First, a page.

This book is written for students who are already familiar with a beginner’s version of differential and integral calculus that focuses only on the manipulation of formulas and who are now looking for a closer study of basic concepts combined with more creative use of information. The book is intended to be read by students who are already familiar with the book. The book is largely geared toward college students in mathematics, engineering, and science who are making the leap from basic calculus to more advanced levels of the subject.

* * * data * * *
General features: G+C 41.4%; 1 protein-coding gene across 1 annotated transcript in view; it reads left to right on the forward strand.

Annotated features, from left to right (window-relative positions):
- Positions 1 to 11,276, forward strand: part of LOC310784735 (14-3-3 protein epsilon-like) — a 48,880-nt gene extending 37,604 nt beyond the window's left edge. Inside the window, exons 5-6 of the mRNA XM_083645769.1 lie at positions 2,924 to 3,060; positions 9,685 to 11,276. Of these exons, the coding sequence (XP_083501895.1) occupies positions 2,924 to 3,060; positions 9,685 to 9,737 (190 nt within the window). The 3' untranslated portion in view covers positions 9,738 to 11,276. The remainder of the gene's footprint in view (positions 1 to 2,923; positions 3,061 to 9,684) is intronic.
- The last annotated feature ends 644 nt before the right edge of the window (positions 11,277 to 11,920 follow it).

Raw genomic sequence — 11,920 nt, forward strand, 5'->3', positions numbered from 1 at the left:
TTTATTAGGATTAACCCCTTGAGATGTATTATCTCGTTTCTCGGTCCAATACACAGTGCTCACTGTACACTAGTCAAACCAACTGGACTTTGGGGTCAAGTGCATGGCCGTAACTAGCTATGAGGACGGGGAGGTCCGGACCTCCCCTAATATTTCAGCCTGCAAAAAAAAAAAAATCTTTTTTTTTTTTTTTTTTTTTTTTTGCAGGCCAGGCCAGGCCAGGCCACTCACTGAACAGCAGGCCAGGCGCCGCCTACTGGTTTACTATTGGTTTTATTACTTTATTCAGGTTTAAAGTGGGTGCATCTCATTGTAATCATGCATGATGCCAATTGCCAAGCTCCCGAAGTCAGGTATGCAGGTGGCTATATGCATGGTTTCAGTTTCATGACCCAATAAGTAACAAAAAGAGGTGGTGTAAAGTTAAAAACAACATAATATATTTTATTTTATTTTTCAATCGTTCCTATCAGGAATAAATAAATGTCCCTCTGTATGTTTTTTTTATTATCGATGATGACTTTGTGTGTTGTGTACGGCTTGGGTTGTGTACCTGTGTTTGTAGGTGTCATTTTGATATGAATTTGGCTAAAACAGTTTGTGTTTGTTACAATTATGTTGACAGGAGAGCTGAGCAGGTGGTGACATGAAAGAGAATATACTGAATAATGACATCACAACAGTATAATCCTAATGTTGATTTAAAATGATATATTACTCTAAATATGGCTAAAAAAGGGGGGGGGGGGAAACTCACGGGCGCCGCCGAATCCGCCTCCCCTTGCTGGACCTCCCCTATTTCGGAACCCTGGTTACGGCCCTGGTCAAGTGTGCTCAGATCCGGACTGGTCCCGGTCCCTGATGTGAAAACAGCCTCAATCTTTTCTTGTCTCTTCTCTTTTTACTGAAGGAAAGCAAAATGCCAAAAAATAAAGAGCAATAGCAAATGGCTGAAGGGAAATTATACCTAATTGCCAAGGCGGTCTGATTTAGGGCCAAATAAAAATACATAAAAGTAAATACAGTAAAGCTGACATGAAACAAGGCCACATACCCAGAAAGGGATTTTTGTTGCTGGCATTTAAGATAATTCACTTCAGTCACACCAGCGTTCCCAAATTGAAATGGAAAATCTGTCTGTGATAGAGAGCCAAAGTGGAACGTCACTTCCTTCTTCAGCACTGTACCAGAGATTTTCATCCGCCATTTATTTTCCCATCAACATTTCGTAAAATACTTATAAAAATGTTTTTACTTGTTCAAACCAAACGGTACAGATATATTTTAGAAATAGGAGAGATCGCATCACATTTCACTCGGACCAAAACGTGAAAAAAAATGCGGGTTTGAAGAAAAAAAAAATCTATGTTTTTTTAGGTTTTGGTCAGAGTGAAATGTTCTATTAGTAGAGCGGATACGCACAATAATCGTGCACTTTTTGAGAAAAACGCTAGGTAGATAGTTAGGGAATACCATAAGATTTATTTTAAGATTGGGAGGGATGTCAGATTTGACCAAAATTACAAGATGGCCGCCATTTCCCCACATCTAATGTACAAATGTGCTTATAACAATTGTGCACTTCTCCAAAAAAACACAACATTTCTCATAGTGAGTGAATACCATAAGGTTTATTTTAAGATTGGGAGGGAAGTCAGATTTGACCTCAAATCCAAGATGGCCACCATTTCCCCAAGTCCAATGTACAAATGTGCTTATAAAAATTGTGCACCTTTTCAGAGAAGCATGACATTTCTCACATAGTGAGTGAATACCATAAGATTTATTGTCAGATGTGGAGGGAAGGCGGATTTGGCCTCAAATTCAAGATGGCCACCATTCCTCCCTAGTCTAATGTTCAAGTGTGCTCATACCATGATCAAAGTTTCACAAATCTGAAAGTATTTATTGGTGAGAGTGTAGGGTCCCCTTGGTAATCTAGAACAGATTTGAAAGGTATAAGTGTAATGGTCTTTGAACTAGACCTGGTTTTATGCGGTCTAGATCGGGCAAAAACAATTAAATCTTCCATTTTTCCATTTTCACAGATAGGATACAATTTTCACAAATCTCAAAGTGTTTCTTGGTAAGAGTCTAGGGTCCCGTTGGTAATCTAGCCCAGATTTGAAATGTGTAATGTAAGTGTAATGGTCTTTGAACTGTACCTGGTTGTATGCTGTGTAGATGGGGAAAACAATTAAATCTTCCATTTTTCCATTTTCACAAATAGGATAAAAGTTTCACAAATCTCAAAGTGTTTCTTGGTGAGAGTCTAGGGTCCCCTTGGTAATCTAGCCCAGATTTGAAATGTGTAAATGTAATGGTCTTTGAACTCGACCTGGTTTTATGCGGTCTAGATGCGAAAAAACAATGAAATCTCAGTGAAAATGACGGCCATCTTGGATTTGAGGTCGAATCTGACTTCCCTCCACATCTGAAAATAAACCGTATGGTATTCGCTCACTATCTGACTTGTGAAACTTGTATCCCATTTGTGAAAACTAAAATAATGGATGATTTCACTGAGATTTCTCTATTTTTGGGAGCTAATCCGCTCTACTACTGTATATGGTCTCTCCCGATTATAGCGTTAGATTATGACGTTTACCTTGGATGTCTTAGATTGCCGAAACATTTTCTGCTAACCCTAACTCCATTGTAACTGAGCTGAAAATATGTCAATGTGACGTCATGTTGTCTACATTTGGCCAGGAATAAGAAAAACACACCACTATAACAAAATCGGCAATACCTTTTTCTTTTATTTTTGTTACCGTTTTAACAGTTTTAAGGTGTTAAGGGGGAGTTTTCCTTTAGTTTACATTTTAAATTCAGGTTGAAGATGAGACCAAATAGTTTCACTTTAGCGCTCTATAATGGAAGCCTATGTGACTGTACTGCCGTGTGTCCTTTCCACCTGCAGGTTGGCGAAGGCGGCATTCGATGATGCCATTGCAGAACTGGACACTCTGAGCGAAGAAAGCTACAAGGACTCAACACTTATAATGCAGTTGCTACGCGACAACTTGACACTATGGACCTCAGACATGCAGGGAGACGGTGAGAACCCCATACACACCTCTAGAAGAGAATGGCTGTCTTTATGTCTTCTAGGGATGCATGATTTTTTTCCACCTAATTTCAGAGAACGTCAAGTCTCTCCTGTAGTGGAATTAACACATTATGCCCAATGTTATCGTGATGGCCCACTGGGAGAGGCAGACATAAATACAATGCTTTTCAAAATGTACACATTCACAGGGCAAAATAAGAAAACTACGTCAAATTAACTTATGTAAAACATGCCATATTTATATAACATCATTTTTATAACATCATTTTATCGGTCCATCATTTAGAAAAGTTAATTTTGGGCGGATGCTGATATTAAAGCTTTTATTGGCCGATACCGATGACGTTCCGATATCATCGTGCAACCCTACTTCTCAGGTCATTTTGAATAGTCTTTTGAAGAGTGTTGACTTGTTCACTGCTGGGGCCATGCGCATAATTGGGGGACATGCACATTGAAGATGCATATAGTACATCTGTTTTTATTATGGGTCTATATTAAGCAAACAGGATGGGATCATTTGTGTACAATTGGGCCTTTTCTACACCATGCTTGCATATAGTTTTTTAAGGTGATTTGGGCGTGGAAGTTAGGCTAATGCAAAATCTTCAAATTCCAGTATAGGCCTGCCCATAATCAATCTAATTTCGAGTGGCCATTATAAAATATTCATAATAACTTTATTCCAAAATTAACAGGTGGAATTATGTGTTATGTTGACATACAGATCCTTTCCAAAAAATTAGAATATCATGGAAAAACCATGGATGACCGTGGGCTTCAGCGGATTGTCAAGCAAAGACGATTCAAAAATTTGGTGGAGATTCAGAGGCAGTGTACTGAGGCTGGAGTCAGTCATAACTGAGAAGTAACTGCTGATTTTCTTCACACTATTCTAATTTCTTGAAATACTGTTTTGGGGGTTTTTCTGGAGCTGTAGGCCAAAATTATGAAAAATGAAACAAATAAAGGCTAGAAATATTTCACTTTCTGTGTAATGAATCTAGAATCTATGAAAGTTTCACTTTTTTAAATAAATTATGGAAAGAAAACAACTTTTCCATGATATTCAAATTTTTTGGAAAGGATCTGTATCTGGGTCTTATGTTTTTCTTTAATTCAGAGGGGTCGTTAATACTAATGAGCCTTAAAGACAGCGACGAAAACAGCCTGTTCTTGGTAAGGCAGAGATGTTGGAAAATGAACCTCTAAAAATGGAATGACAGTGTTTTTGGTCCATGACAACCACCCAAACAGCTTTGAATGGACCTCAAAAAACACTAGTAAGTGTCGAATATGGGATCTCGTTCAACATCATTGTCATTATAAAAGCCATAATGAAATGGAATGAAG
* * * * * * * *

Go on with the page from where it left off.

In addition, this book can also be of use to those who are getting ready to instruct a calculus class. It seems to me that it would be more beneficial to emphasize instructive and interesting instances rather than subjecting the reader to an excessive amount of premature abstractions, which have the potential to so easily deteriorate into pedantry. The book includes many examples that have been worked through, and many of the exercises are accompanied by instructive hints or a solution that is outlined.